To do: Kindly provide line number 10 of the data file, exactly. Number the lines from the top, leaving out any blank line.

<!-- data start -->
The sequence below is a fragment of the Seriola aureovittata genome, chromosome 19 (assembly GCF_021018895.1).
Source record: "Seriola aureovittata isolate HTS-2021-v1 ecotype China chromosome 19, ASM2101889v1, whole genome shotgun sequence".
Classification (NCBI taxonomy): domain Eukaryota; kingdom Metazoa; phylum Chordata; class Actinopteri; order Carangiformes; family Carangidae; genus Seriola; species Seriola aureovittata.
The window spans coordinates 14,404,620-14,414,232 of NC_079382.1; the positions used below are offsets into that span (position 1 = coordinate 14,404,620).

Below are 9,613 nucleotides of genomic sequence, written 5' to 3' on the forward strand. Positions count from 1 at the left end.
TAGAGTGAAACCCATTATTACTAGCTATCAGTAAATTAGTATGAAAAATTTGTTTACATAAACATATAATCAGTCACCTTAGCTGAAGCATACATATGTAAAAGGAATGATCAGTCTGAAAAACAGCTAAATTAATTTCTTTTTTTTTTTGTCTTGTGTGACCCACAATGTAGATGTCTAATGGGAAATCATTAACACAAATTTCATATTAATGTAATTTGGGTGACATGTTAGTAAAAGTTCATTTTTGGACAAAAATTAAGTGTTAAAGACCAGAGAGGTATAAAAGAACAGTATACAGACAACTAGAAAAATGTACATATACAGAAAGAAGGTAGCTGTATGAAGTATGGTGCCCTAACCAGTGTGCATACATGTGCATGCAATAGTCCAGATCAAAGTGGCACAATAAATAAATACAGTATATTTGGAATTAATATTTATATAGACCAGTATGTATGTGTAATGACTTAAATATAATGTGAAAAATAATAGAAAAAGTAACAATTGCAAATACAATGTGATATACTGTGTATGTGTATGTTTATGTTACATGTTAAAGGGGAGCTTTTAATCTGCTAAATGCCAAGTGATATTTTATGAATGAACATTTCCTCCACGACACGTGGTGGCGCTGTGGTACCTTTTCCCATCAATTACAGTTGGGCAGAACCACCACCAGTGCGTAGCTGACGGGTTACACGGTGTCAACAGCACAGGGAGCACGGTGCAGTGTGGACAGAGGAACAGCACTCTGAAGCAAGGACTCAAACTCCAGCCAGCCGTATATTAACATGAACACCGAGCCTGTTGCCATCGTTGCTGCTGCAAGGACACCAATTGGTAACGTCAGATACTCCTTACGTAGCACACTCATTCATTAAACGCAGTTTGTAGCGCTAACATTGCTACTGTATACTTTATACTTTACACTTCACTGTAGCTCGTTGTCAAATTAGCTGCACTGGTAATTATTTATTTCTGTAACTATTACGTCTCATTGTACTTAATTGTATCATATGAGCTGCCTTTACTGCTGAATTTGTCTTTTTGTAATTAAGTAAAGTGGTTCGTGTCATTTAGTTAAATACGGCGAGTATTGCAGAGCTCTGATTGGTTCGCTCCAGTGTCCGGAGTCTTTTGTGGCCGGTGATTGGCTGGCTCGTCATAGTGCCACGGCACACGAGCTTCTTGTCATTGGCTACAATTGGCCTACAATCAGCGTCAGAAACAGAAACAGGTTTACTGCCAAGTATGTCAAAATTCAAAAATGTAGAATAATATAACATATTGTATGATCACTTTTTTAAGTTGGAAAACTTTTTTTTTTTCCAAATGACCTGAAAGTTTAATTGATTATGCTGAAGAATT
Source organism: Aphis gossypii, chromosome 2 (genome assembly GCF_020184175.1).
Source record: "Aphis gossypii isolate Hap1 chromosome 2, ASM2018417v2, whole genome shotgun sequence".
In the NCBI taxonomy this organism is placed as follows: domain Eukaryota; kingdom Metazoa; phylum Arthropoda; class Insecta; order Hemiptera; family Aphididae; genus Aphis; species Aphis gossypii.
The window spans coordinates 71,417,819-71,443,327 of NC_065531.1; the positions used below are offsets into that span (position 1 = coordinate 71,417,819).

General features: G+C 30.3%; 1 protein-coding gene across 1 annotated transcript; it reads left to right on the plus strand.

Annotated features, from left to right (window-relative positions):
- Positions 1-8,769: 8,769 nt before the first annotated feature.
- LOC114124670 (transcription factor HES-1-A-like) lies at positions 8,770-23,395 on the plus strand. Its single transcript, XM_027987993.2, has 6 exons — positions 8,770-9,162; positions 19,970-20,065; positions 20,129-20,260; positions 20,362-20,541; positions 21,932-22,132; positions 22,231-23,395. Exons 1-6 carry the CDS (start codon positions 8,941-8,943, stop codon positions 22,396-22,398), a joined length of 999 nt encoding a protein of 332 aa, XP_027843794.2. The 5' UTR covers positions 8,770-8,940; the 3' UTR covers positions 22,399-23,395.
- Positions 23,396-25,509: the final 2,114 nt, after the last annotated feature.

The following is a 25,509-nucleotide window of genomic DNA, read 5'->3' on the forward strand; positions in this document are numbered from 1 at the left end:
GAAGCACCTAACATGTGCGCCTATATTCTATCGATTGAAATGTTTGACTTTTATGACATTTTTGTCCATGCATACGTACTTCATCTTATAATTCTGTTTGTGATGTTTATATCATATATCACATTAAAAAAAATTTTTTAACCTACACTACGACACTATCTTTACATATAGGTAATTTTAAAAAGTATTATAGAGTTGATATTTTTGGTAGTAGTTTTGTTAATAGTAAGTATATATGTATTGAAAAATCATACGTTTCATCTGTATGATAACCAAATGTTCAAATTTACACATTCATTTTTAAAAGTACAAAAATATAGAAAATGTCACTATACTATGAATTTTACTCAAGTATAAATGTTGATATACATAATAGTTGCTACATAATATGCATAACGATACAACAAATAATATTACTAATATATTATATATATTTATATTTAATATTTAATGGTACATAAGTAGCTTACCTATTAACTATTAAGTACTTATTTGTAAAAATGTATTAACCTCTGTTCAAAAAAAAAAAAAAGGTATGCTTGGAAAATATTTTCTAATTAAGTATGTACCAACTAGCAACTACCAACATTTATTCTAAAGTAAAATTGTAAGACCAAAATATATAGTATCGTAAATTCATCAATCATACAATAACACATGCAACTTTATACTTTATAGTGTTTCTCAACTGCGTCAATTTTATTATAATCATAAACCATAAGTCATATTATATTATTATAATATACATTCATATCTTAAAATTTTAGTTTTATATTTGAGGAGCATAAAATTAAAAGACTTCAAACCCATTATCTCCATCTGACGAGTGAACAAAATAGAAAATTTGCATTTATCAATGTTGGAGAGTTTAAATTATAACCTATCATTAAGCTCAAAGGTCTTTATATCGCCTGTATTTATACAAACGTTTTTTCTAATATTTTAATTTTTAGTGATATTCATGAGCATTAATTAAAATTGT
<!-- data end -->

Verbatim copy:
The window spans coordinates 71,417,819-71,443,327 of NC_065531.1; the positions used below are offsets into that span (position 1 = coordinate 71,417,819).